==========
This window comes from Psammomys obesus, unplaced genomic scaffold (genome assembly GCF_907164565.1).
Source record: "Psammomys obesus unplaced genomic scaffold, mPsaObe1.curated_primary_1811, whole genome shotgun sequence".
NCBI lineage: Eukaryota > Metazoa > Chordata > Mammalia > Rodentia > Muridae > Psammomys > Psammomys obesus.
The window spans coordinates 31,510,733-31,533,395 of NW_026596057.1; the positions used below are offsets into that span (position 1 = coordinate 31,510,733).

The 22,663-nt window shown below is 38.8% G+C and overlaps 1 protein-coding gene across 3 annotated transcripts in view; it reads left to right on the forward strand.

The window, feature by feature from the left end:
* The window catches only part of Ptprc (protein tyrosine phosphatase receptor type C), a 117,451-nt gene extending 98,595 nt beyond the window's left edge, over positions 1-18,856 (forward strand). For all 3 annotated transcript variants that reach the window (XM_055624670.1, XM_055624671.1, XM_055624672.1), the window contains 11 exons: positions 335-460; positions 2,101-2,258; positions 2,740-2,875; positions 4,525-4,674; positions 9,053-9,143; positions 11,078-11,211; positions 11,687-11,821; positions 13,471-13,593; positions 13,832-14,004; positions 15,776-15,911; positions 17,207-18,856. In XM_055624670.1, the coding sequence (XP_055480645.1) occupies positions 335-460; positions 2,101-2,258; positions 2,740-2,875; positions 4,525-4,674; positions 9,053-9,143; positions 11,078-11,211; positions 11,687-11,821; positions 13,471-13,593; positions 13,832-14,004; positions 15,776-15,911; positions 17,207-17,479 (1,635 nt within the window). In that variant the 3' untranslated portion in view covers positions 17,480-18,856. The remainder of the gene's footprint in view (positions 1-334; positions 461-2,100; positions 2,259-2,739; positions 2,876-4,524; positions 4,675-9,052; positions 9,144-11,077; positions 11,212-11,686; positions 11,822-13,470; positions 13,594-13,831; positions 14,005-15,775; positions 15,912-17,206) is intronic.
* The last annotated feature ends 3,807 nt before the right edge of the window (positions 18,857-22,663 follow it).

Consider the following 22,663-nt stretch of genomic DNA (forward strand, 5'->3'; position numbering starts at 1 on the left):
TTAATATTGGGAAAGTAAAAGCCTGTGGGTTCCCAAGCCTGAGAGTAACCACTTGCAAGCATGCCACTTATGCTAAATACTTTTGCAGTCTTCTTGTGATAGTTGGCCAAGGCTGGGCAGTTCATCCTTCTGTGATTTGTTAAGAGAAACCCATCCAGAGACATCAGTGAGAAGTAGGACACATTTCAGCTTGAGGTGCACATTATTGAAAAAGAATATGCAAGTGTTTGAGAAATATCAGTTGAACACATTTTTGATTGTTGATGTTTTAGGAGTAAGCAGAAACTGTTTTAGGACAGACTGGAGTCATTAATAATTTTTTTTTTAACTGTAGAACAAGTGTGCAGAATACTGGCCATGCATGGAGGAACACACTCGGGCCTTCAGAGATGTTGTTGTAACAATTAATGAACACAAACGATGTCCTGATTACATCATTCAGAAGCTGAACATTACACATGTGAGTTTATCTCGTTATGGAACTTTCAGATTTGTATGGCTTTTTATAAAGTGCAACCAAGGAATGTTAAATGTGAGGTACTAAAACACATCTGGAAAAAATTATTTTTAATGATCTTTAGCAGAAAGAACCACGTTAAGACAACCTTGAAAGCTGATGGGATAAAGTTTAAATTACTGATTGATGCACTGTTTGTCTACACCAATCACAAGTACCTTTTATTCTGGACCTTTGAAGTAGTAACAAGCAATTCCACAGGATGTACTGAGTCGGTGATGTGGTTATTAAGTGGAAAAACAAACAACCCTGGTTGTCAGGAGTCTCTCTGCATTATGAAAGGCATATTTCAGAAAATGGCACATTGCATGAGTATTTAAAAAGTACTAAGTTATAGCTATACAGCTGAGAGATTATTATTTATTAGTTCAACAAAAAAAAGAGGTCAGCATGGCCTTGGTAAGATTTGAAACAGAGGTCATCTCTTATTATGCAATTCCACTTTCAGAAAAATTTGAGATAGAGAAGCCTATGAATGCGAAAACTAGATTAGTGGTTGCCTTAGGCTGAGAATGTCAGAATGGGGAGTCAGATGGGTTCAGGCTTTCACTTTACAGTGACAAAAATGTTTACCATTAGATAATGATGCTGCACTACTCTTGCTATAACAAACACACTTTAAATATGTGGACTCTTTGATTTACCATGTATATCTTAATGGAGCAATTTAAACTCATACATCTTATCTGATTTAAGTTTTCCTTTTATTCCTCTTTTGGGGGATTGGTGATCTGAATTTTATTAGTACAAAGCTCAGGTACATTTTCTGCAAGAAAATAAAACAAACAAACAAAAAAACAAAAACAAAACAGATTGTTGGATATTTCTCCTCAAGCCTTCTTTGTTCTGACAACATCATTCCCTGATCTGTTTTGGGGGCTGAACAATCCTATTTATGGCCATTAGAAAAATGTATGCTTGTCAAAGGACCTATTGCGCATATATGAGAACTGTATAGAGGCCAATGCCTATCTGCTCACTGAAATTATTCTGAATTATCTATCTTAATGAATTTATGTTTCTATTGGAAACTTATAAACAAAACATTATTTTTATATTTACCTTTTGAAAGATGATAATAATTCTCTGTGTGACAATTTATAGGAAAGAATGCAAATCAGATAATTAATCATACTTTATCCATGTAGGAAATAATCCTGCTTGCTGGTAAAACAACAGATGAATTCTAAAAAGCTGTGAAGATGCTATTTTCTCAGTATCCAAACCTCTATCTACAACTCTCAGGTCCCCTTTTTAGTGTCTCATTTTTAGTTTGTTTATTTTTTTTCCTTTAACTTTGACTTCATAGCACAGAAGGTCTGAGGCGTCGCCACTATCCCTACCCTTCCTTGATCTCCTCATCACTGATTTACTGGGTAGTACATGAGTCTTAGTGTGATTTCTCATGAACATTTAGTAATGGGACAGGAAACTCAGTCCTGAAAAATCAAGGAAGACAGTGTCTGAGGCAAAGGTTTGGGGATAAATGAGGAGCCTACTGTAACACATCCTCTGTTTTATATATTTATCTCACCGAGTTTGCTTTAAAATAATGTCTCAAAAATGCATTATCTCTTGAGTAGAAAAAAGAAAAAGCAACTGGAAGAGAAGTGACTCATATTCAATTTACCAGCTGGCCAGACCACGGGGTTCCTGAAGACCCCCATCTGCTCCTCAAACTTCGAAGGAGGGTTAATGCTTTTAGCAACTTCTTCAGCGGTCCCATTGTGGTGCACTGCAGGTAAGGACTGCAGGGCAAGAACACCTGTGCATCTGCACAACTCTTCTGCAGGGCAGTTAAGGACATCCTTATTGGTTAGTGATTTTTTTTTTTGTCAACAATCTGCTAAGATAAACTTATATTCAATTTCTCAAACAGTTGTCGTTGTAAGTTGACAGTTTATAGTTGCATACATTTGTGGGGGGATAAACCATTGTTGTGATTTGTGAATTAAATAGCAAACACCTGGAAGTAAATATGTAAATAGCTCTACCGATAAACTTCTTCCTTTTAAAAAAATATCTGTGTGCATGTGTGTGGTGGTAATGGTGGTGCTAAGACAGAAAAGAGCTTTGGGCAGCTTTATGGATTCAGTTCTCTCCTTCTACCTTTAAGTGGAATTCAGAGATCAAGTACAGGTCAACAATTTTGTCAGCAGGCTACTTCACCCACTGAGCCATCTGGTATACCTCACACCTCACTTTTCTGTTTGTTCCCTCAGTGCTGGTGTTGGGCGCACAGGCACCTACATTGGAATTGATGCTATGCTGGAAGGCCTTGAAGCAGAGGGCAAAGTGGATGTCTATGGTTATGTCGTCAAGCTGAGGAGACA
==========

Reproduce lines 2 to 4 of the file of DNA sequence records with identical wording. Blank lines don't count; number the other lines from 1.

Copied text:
Source record: "Psammomys obesus unplaced genomic scaffold, mPsaObe1.curated_primary_1811, whole genome shotgun sequence".
NCBI lineage: Eukaryota > Metazoa > Chordata > Mammalia > Rodentia > Muridae > Psammomys > Psammomys obesus.
The window spans coordinates 31,510,733-31,533,395 of NW_026596057.1; the positions used below are offsets into that span (position 1 = coordinate 31,510,733).